Abstract 4775

Abdominal pain is a common complaint among all ages of patients. Splenic infarction and splenic vein thrombosis are rare causes of abdominal pain, usually presenting as left-sided abdominal pain associated with fever, nausea or vomiting, and elevated white blood cell count. CT scan is currently the preferred diagnostic test. Once the diagnosis is identified, the etiology of splenic infarction and/or splenic vein thrombosis should be elicited.

Retrospective chart review was conducted in all the patients admitted to our hospital from 2000 till now. Four cases of splenic infarction and/or splenic vein thrombosis were identified (4 males, average age of 45 years, range from 38 to 52 years). Case 1, a 45-year-old male with sickle cell trait (HbS of 38.7%), presented with left upper quadrant pain after 5-hour flight and alcohol binge prior to flight. CT showed splenic infarct and splenic vein thrombosis. Patient received aggressive hydration, abdominal pain resolved and was discharged home. Case 2, a 52-year-old male with renal cell carcinoma, presented with generalized abdominal pain. CT showed splenic infarct. Patient was treated with Coumadin, and routinely followed-up at Oncology clinic. Case 3, a 38-year old male with alcohol abuse and chronic pancreatitis, presented with recurrent abdominal pain and hypersplenism. CT showed splenic vein thrombosis, and the patient underwent splenectomy. Case 4, a 45-year-old male with acute pancreatitis, presented with epigastric pain. CT showed splenic vein thrombosis, and the patient was treated with Coumadin.

It is important to reveal the underlying causes for splenic infarction and/or splenic vein thrombosis. Splenic infarction can occur in a variety of settings, including hemoglobinopathy (especially sickle cell disease), hypercoagulable state, embolic disease, malignancy and myeloproliferative disorders. Pancreatitis and pancreatic cancer are the most common causes of splenic vein thrombosis. In general, splenic infarction and/or splenic vein thrombosis can be managed safely with medical treatment, including hydration, oxygenation and pain management. Coumadin can be considered in cancer patients with splenic infarction and in patients with splenic vein thrombosis. Splenectomy is indicated in patients with hypersplenism, splenic sequestration crisis, splenic abscess, splenic rupture, and massive splenic infarction.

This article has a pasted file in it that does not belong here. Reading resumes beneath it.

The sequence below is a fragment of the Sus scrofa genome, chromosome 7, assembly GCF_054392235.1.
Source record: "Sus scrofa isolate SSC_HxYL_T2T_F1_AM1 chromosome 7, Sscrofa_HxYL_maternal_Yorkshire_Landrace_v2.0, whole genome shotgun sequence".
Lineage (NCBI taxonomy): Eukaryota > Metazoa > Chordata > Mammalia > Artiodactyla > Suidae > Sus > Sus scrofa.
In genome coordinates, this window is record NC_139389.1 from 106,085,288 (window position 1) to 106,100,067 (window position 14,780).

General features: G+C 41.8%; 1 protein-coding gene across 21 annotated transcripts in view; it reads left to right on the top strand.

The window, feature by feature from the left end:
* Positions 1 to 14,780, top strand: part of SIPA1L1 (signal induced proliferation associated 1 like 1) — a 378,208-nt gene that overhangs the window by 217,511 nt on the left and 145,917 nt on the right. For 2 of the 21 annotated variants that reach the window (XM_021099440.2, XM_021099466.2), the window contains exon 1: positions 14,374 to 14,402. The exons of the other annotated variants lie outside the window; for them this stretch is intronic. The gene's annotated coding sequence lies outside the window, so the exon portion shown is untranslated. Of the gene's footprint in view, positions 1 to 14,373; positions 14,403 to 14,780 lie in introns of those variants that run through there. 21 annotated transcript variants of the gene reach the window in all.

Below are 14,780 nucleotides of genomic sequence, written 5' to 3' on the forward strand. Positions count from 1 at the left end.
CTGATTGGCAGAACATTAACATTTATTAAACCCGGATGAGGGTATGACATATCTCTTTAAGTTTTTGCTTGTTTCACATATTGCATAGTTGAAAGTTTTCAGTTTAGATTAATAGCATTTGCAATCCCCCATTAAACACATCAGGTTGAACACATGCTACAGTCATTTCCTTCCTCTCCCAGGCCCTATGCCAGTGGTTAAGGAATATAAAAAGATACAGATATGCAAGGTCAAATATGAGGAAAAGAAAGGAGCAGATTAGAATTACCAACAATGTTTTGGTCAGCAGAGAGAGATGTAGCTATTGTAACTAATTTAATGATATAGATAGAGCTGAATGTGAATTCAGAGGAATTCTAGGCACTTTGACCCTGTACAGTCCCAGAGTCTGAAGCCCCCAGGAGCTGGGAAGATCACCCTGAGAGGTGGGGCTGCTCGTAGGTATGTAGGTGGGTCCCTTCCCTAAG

Splenic infarction in sickle cell disease is usually small and repetitive, leading ultimately to autosplenectomy. Splenic infarction in sickle cell trait is rare. High altitude, vigorous exercise, airplane flight, coexistence with thalassemia or hereditary spherocytosis or severe pyruvate kinase deficiency, can precipitate infarction. Interestingly in our first case, the patient with sickle cell trait developed splenic infarction and non-occlusive thrombus in the distal splenic vein after 5-hour flight. It is possible that the hypoxia associated with the commercial flight caused conformational changes in sickle cells, leading to red blood cells sluggish in the splenic red pulp, and eventually leading to splenic infarction. The alcohol binge resulted in dehydration and hemostasis, leading to splenic vein thrombosis, further perpetuating the vicious cycle. Therefore, we recommend adequate hydration and in-flight oxygen supplementation for sickle cell trait patients taking airplane flight. Further studies need to be done to confirm our hypothesis.


No relevant conflicts of interest to declare.

Author notes


Asterisk with author names denotes non-ASH members.

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